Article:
She pondered the apparent modesty while being greeted and it finally came to her. To become a Citizen, Hernandez had had to achieve considerable wealth, then donate virtually all of it to the Freehold. Citizens wielded huge political power. They were not allowed economic means to go with it. That one tenet of society Kendra had never argued with, as it made perfect sense.

She looked at Hernandez again with new respect. Here was a man who had served in the military, independently made a fortune in the millions, then voluntarily gave most of it away to lead. He now had a textbook average middle-class existence and an equivalent income that was dependent upon the good graces of those he ruled. That said more about his integrity than any thousand campaign speeches back on Earth.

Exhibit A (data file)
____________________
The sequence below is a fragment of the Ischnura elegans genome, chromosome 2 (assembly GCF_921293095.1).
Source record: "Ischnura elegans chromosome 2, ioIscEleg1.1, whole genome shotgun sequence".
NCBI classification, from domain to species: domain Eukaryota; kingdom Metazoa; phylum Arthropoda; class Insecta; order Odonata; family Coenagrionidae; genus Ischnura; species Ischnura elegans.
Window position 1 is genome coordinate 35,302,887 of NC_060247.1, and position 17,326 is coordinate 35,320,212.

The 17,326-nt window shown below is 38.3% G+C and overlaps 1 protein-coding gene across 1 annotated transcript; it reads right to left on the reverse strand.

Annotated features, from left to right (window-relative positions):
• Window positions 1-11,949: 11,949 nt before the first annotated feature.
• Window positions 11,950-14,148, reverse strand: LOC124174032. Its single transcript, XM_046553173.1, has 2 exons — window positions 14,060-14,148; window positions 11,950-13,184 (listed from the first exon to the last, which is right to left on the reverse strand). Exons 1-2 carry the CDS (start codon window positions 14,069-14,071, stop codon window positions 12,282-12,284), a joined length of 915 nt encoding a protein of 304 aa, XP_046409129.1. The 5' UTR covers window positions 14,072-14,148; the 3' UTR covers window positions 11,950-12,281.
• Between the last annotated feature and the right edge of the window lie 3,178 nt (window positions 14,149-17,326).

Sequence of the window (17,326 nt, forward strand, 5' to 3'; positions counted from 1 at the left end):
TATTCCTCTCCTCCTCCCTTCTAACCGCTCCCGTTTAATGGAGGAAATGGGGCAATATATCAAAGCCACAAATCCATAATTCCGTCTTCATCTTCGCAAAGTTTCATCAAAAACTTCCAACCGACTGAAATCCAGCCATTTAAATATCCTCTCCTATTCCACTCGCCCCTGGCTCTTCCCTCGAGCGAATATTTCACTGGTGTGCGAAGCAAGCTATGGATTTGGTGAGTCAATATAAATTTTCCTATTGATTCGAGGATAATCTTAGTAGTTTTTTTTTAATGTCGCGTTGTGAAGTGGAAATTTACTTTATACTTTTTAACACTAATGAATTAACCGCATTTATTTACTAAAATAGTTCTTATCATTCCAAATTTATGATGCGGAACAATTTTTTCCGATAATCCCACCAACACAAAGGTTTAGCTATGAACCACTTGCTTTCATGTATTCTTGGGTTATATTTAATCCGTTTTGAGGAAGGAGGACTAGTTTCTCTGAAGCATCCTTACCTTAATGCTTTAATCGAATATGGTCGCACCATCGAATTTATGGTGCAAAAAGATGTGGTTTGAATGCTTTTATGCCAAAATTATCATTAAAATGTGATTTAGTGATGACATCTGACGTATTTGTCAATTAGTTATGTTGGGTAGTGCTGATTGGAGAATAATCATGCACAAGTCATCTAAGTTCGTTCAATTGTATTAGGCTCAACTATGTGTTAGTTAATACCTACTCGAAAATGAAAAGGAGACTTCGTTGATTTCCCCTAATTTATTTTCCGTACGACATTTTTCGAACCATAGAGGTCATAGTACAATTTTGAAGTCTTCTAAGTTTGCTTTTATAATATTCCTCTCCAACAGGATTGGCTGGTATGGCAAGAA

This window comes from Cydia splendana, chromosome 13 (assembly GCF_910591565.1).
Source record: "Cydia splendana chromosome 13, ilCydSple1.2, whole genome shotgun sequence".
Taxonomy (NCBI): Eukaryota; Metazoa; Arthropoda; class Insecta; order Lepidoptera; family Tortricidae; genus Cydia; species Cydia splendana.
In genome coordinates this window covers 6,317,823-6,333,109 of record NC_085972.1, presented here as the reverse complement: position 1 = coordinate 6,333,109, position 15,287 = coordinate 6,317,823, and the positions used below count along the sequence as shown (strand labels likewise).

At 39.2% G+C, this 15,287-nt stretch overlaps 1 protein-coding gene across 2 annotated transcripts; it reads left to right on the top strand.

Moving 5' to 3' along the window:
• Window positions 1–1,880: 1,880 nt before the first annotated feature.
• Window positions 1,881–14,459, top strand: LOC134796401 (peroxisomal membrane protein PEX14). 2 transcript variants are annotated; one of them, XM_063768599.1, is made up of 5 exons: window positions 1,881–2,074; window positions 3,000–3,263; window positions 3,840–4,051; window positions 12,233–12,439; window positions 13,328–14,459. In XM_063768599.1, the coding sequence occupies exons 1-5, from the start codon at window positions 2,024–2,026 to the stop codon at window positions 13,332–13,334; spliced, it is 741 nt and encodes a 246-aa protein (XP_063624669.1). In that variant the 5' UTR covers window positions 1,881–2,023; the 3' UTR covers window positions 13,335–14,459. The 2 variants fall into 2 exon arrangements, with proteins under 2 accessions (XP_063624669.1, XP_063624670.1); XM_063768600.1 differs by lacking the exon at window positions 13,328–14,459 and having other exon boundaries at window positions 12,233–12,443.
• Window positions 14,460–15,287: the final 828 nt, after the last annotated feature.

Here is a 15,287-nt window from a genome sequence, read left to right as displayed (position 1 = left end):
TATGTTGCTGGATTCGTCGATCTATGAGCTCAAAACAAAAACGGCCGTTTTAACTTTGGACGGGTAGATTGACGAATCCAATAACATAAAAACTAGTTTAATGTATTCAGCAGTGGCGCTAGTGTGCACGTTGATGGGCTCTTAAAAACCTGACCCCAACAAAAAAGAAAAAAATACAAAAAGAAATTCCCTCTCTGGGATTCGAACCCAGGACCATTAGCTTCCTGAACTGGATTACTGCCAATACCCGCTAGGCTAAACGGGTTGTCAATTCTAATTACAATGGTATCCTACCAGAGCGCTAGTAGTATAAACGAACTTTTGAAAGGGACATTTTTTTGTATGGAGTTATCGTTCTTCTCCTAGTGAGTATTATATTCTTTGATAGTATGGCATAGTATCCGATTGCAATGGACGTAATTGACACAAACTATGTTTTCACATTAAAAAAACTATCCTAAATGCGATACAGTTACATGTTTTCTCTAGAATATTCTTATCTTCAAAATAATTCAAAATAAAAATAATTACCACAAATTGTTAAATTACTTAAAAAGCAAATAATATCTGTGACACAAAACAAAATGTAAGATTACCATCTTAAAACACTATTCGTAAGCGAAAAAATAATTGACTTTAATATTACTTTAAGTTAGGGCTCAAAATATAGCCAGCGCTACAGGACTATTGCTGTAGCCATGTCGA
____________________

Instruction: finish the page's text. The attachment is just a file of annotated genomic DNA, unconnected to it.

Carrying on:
Marta’s mother was half Asian, half Caucasian, and that blend with her husband’s Hispanic looks had created the exotic beauty of their children. Kiki and Umberto, as they insisted on being called, introduced their other children, Kichan and Carlos. He was just now ten local years, tall and lean, and would be moving out shortly to pursue his own fortune. Marta’s older sister, Kichan, was an engineer out in a Halo habitat, home on vacation between projects. She was plain only by comparison to Marta. Rob arrived shortly, looking very good in a kilt in Kendra’s opinion. He’d brought wine and mead. Kendra had almost forgotten the local custom of gifts for every occasion and had remembered just in time to stop by a store for some imported Swiss chocolate. It was received enthusiastically.